Farmworker mourned amid push for safety reforms
Loved ones and farmworker advocates gathered yesterday to mourn the death of Efraín López García, a 30-year-old worker who died earlier this month after experiencing heat exhaustion.
Driving the news: Advocates say López García's death could have been prevented by proposed reforms that would require heat training, plus shade and water breaks for farmworkers.
- It comes as Miami is in its worst heat wave on record.
Zoom in: López García, an immigrant from Guatemala, was found dead on July 6 during his shift picking fruit at a Homestead farm.
- It is the second confirmed heat-related death in South Florida so far this year, according to the Farmworker Association of Florida, which organizes on behalf of the state's agricultural workers.
- López García had been feeling ill earlier in the day but didn't want to take a sick day, advocates said.
Between the lines: Speakers at the vigil, including a local farmworker, told reporters that workers avoid taking days off and often go without water because bathrooms are not accessible.
- They say workers fear being singled out by their bosses or losing out on pay, especially in light of new statewide immigration laws.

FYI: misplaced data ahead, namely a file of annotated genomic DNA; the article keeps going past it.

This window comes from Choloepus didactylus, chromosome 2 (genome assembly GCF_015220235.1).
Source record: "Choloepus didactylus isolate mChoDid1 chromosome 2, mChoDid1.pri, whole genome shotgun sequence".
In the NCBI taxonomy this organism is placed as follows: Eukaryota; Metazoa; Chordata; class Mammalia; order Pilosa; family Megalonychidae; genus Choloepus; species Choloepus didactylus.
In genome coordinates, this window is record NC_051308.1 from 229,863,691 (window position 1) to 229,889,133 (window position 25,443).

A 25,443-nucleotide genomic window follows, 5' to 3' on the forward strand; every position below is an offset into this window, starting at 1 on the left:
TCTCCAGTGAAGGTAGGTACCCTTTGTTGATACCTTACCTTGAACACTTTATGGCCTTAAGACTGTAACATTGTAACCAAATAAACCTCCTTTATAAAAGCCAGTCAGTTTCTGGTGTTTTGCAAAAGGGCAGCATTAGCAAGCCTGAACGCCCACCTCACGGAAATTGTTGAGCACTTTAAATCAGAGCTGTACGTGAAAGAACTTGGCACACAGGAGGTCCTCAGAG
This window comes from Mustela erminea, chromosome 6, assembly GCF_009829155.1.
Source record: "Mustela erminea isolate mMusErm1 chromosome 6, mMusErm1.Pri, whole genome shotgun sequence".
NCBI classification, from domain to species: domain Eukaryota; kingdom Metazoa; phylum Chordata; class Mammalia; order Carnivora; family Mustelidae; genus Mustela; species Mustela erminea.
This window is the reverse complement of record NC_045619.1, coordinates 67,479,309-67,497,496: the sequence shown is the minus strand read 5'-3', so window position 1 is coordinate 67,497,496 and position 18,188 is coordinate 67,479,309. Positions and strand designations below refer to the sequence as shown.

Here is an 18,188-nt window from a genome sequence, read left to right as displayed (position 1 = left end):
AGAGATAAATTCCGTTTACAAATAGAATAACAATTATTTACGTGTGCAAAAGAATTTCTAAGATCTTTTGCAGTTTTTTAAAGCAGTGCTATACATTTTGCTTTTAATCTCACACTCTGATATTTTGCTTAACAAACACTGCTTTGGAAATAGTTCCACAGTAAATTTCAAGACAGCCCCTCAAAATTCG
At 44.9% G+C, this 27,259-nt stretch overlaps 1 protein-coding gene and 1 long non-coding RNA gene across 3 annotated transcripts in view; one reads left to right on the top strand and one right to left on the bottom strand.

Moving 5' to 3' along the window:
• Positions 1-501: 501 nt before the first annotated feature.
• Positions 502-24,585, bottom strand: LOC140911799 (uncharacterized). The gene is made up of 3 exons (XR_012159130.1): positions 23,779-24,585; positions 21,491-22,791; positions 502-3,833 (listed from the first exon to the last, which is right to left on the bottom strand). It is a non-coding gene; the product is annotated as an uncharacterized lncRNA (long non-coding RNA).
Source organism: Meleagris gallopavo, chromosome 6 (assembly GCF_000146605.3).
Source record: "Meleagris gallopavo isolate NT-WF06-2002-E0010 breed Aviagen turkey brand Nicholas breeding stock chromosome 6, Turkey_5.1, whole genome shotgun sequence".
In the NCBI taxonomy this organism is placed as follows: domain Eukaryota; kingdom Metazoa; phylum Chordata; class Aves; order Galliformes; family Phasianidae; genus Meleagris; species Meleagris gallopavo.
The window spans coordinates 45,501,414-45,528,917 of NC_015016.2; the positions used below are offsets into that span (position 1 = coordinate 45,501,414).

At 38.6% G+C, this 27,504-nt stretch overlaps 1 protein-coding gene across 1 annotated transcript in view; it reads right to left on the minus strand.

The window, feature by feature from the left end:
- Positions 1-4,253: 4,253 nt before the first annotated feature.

- "He must have been scared. He must have wanted to continue working. And unfortunately we lost him because of that," Elena Contreras, of the Farmworker Association of Florida, told reporters about López García.
The latest: This week, the Miami-Dade Commission took an initial vote to require heat-safety programs, access to drinking water and regular breaks for agricultural and construction workers.
- The ordinance broadly defines an employee to include an independent contractor and farm labor contractor.
- Advocates have long fought to get a state law passed with similar protections for outdoor workers, including landscapers.
What they're saying: Yvette Cruz, who works with the Farmworker Association, said yesterday they received an unconfirmed report of a third farmworker death of the year.
- "We are scared because a lot more people are saying they are fainting, they are feeling the symptoms," she said. "We really need to prevent more deaths."
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